| The First Model T
October 1, 1908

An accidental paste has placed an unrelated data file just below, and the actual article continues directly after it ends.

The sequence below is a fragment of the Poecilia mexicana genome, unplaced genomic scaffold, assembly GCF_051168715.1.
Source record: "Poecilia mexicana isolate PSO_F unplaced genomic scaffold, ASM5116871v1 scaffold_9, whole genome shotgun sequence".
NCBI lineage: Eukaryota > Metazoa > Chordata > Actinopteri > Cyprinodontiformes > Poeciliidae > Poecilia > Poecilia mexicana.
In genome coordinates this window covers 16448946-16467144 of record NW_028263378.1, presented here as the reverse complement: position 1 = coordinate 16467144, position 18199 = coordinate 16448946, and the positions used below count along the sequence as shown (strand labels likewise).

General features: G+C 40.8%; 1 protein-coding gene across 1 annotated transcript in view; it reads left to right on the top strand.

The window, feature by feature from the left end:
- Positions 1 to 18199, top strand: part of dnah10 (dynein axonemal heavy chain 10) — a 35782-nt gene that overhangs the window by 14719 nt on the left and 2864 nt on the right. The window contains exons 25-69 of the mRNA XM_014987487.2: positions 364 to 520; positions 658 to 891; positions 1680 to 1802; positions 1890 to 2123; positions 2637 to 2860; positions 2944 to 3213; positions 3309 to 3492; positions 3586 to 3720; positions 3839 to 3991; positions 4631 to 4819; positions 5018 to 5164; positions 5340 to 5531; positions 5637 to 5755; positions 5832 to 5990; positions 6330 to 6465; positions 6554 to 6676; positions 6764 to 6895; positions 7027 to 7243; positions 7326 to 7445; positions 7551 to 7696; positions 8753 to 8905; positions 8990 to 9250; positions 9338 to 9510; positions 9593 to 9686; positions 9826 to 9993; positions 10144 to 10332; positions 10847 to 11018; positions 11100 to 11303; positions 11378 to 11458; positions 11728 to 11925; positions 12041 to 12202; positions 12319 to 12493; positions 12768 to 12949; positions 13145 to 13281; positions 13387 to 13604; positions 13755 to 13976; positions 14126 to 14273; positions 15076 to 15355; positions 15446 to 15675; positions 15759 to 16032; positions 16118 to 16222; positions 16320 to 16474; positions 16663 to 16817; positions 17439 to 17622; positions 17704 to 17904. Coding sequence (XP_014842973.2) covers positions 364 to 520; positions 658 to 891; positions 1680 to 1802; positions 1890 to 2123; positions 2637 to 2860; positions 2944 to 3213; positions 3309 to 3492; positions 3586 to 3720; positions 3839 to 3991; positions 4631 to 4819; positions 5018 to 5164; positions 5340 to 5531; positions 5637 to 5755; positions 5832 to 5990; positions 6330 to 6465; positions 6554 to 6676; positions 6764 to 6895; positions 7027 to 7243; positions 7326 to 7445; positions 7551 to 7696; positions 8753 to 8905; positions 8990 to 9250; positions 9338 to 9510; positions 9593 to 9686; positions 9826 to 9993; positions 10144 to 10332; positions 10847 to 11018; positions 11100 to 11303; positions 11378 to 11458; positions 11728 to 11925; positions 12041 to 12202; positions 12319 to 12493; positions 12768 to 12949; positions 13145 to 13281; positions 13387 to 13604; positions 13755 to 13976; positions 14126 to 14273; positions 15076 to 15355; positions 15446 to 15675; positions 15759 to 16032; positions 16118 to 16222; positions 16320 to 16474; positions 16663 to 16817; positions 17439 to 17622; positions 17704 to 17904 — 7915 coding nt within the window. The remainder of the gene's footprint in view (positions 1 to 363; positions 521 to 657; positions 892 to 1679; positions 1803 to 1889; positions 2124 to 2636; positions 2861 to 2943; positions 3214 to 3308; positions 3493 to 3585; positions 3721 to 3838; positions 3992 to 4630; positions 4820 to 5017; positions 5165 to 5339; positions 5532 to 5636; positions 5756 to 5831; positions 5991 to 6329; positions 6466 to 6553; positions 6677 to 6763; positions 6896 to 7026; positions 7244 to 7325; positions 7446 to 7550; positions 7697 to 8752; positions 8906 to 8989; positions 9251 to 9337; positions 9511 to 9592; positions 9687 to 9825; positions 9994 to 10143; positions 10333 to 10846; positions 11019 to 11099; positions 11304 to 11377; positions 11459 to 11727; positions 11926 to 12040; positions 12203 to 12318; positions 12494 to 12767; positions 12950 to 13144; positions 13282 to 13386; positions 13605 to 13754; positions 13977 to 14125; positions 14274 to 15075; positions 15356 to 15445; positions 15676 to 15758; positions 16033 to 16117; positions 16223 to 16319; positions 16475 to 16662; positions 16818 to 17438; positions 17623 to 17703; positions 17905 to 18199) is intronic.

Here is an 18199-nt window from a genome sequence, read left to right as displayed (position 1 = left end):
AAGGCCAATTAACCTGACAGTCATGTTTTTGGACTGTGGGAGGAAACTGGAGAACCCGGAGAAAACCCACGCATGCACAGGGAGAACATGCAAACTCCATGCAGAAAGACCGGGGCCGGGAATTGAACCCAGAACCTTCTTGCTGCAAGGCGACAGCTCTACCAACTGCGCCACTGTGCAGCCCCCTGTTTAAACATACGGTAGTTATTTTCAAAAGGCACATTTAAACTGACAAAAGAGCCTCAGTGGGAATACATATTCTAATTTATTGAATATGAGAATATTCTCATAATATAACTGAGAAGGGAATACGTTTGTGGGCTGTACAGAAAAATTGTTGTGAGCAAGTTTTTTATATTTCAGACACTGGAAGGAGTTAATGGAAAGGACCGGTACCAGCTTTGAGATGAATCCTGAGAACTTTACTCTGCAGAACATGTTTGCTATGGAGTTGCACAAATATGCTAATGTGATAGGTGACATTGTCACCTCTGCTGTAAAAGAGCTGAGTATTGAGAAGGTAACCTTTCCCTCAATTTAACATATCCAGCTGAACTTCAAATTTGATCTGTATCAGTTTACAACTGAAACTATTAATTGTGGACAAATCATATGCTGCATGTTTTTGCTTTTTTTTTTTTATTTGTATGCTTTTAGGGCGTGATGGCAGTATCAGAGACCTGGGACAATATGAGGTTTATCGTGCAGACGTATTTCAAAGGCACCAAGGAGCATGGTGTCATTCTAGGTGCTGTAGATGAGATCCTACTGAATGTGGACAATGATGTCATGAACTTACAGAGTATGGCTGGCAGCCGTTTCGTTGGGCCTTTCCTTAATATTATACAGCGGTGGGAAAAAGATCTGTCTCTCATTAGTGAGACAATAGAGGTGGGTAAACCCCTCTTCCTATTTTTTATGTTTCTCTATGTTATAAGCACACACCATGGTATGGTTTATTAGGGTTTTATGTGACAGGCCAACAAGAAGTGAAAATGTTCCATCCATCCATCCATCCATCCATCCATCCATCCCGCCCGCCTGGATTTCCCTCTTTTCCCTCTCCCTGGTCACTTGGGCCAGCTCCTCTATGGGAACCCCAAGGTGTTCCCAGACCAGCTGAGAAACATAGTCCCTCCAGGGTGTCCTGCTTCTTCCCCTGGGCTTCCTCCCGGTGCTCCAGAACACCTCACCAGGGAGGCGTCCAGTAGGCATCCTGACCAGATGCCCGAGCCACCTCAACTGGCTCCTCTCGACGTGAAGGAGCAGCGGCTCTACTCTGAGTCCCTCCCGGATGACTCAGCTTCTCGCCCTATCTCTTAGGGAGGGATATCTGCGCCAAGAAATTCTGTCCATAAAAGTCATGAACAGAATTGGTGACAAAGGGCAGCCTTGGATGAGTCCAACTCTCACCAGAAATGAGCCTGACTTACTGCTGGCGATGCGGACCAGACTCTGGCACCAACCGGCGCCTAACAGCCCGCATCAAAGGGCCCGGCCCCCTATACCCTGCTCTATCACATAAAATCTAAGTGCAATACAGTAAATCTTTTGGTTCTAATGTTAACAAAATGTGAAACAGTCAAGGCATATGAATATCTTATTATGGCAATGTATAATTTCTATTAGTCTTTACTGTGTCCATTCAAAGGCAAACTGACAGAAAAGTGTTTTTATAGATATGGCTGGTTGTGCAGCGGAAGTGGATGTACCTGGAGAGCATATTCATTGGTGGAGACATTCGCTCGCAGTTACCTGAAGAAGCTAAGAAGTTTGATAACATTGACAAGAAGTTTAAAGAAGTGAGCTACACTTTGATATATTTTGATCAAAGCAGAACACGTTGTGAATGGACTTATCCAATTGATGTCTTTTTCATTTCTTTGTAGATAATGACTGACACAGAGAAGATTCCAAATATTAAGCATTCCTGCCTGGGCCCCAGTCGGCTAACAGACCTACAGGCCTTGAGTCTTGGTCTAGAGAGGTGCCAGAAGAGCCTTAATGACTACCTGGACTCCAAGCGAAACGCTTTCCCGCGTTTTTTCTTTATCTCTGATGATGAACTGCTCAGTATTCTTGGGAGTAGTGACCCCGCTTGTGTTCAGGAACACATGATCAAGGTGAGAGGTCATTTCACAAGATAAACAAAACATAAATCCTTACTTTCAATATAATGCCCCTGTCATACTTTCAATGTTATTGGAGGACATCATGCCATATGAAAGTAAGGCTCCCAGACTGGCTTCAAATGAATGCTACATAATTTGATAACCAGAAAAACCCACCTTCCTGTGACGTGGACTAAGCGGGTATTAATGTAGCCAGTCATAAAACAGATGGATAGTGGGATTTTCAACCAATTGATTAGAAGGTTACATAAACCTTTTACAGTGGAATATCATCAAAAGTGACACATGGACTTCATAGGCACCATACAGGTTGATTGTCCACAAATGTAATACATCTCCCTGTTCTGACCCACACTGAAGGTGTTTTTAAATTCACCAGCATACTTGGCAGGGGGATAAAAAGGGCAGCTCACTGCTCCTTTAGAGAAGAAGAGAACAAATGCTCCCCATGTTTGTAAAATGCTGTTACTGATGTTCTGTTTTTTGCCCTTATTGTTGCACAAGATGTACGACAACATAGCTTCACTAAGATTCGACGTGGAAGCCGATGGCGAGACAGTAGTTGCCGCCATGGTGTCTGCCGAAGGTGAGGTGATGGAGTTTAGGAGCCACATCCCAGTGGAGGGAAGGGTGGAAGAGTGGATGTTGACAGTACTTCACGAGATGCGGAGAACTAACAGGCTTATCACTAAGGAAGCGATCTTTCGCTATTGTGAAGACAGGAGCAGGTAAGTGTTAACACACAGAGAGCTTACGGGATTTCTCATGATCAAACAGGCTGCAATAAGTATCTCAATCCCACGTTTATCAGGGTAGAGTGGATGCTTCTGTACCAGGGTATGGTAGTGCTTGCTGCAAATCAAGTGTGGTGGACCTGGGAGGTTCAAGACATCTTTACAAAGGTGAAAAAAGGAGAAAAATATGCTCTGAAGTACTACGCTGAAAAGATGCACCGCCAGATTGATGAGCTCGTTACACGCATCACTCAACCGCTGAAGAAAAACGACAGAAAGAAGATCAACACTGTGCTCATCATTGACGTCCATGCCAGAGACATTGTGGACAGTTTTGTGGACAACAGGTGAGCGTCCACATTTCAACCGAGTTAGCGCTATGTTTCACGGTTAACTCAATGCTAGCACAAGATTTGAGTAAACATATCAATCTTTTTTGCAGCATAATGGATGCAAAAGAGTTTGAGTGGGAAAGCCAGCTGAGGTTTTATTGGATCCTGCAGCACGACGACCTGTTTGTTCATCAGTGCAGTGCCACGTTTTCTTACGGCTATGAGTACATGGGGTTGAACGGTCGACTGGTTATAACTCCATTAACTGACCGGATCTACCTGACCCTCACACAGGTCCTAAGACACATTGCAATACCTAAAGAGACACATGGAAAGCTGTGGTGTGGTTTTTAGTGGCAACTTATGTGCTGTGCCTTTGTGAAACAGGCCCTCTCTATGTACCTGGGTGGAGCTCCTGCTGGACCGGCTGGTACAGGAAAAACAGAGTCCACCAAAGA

Ford’s name is indissolubly associated with both the history of the automobile and the modernization of American industry. It was Ford’s engineering skill, business acumen and resourcefulness that were largely responsible for transforming the automobile from a rich man’s luxury to a universal necessity. Brought up on a farm, Ford early wearied of the drudgery of farming. As an apprentice in a Detroit machine shop, he discovered a natural talent for machinery, and possessing an inventive mind, he determined to “lift farm drudgery off flesh and blood and lay it on steel and motors.” Pursuing his “most conscious ambition,” Ford turned first to making a motor-driven tractor for the farm, but soon discovered that “people were more interested in something that would travel on roads than in something that would do the work of the farms.” And so, he built a steam car, and ran it with a kerosene-driven boiler. But how to make it safe and cheap enough that every man could afford it? Ford solved that problem by substituting gasoline for steam. By 1893 his first motor car was on the road. Running at an astonishing twenty miles per hour, it signaled the creation of America’s largest and most successful industry. With the introduction of the immortal Model T, the Age of the Automobile had begun. By World War I, the name Henry Ford was the most familiar in America; by the time Ford died in 1947, the automobile was the central material fact of American life - social as well as economic.